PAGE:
By Dr. Katie Krammer
I want to talk about what it is like to find out your son has autism when you have a PhD in special education. At minimum I knew that Trey, who is now five years old, had an expressive language delay when he was only saying or signing seven words at age two. But there were other behaviors, other warning signs that started piling up making it impossible for me to ignore. In my mommy heart I wanted to believe that everything was ok, but my training and experience told me otherwise. Trust me, I wanted to think it was just limited to language; but I knew that it wasn’t so I pushed on despite many people in my life arguing with me that “so and so was a late talker and look at him/her now,” or “he’ll catch up,” or my favorite “I just wanted to think there was something wrong because I work in the special education field.” Yes, someone actually said that to me. Can you imagine, wanting your child to have autism? At any rate, in the end I was proven right when after three days of evaluations, the Cleveland Clinic told us on November 18, 2013 that Trey indeed had ASD (Autism). In the beginning, part of me suddenly felt like I knew nothing even though I had plenty of people who indicated that I was lucky to have a background in special education. When you find yourself on the other side of the IEP table in some ways yes, I did have an advantage, but in other ways I just wanted to be treated like any other mom.
I actually started my education at the University of Kansas to become a sign language interpreter and then later moved on to Deaf Education. One of my professors at KU, Dr. Barbara Luetke-Stahlman, had two adopted daughters who were Deaf. Ironically I can remember thinking that I wanted to adopt a Deaf child someday. Little did I know that the universe had other plans for me! So after many years spent focused on Deaf Education, I ended up taking a position in higher education training teachers to work with mild to moderate disabilities including Autism and I am now an Associate Professor of Special Education. Thus, when we got the diagnosis, I considered Kubler-Ross’ (1969) work on death and dying in which she outlines the stages of grief often likened to learning your child has a disability. While I respect that each family has their own experience, for me, this model didn’t fit. I really never experienced denial and certainly didn’t experience the anger or bargaining stages. Now depression? That is another story. I would be lying if I said I wasn’t sad at the news, and that I’m not still sad from time to time. But the stage I can most relate to is acceptance. Consequently, one of my first thoughts in framing this new adventure (because I do truly see raising a child with autism as an adventure) was to think again about two other professors of mine from KU; Rud and Ann Turnbull. I thought about the model they provided for me in how they raised their son Jay. I saw from them that having a child with a disability can indeed have many positive effects, beyond just acceptance (Turnbull, 2001).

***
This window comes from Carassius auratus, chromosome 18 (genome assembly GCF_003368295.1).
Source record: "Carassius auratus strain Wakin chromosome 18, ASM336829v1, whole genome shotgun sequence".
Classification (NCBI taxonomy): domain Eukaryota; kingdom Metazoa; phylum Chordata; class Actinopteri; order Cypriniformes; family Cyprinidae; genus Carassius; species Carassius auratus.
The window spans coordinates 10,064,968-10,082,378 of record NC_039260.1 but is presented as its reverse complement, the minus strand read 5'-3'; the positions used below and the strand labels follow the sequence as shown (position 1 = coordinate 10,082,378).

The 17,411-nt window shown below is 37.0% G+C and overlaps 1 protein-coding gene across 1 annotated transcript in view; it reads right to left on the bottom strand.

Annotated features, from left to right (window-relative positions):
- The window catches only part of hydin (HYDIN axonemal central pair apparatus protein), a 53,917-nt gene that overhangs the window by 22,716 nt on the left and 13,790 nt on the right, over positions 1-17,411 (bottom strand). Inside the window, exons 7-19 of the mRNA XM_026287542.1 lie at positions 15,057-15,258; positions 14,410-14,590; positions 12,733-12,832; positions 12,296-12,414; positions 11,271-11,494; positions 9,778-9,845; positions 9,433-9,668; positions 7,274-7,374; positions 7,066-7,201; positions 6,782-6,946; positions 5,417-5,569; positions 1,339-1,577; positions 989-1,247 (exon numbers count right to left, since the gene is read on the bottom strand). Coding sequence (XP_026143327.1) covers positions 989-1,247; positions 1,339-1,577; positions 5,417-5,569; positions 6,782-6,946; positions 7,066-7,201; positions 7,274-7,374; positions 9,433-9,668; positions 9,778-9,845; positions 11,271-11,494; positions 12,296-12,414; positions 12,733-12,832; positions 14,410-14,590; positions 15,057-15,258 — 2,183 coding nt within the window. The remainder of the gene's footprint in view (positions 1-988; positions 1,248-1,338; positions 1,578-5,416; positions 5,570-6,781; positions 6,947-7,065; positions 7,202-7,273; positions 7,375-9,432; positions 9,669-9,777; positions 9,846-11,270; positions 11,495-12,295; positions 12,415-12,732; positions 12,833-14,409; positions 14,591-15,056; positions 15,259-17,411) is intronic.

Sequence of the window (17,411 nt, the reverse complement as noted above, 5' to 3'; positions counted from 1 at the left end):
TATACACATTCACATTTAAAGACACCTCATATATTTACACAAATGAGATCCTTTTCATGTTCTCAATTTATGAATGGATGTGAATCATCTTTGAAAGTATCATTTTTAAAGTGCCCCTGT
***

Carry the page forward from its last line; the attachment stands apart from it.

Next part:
I am not saying all of this happened over night, and that there aren’t days where I wish I could wave a magic wand and take his Autism away. But, I am now able to say that being a parent to a child with a disability has made me not just a better parent, but a better professional and overall a better person. I have even more patience both at home and at work. I have more empathy and I am a more reflective practitioner. With everything I teach them I think to myself “am I doing all I can to prepare the kind of teacher I would want teaching my child?” I share with them the challenges and the joys. I use Trey’s IEPs for case studies in my classes and invite a couple of students to his IEP meetings every year. I have also partnered with another parent and our local state support team for special education and started an Autism Support Group for parents and caregivers. We are now in our second year and have grown to over thirty families who regularly attend. We have become friends and support each other in many ways including providing respite care for one another, being that listening ear, and that shoulder to cry on when need be. Additionally we have a Facebook page with nearly 100 members, we hold Autism parent nights out, playgroups, barbeques, and trade respite care for each other, and we were the leading fundraisers in this year’s Cleveland Walk Now for Autism Speaks. If it weren’t for Trey I would have never had the opportunity to meet so many wonderful new friends, nor would I have had the opportunities I have had to help my community.